San Diego Grasslands Adaptive Management Plan: Restoring Grasslands of Historic Ranchos in Southern San Diego County

Habitat assessments and conceptual models to design cost-effective ways of controlling exotic grasses

CBI conservation biologists Jerre Stallcup, Patricia Gordon-Reedy, and Jessie Vinje are working with the San Diego National Wildlife Refuge (NWR), U.S. Bureau of Land Management (BLM), and California Department of Fish and Wildlife (CDFW) to develop methods for restoring grasslands of historic ranchos in southern San Diego County.  Together, we will develop an adaptive management plan with the objective of replicating this process on other conserved lands in southern California.

In the early to mid-1990s the Otay-Sweetwater area of San Diego County was comprised mostly of large cattle ranches; these were formerly Mexican land grants established in the early 1800s. Because of their size, resources, and location near large public land holdings of BLM and CDFW, these properties were excellent candidates for acquisition as part of the San Diego Multiple Species Conservation Program (MSCP), a proactive and ecosystem-based conservation initiative launched in 1991 and continuing today. However, the properties also held special appeal to developers for many of the same reasons.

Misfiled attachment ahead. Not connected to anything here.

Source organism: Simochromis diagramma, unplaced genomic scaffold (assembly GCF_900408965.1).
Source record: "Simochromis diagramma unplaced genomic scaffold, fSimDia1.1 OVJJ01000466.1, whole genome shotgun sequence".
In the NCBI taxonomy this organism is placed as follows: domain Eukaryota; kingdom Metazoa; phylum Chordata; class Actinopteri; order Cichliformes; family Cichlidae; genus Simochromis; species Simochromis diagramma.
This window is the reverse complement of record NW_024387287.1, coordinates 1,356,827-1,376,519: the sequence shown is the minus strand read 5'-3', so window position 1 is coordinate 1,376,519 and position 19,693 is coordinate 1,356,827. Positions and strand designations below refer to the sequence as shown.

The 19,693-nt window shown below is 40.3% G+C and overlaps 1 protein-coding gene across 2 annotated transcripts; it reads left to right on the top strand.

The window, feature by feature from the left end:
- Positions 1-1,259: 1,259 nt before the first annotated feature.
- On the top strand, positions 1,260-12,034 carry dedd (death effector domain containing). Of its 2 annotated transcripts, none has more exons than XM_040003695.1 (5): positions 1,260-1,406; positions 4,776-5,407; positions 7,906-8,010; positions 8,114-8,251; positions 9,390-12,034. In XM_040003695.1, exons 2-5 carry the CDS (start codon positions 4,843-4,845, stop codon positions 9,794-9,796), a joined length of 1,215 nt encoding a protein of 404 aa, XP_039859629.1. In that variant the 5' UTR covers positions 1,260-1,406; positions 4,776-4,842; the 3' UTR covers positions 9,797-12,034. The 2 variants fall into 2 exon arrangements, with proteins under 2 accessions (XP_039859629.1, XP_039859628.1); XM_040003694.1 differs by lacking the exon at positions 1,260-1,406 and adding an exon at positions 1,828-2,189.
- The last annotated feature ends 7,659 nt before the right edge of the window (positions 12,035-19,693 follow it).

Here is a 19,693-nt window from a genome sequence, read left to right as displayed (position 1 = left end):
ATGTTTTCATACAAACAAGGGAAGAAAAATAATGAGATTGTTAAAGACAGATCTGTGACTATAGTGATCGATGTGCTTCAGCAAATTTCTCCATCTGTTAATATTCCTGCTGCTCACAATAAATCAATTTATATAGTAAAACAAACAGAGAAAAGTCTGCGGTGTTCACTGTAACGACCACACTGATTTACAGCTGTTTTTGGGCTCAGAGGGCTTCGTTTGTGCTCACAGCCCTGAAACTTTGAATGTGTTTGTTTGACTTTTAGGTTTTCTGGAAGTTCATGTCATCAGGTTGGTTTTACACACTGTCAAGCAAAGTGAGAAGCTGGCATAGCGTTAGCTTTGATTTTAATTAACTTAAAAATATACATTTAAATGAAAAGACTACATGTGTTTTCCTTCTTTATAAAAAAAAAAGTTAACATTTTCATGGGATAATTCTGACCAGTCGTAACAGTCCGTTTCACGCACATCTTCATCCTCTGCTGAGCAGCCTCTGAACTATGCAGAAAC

The San Diego NWR was thus born from unprecedented cooperation and partnership among local, state, and federal agencies, developers, and private conservation groups.  This area, where CBI is now working, lies within the largest expanse of undeveloped land in the MSCP planning area, supporting some of the last remaining coastal habitats of southern California.  Because of the concentration and global significance of its sensitive habitats and endangered species, and its high habitat integrity and proximity to other conserved lands, this unfragmented landscape is one of the highest priorities for conservation in California.

CBI used detailed habitat assessments and conceptual models to design cost-effective ways of controlling exotic grasses to benefit targeted grassland species (Otay tarplant, Quino checkerspot butterfly, and burrowing owl), testing different mechanical and chemical methods informed by past management practices.  We will restore native grasslands and forblands suitable for these and other rare species.  Coordination among land managers will allow us to conserve costs through economies of scale in contracting and implementing multi-year management actions with the objective of expanding the coverage of management actions based on the results of this project.

 
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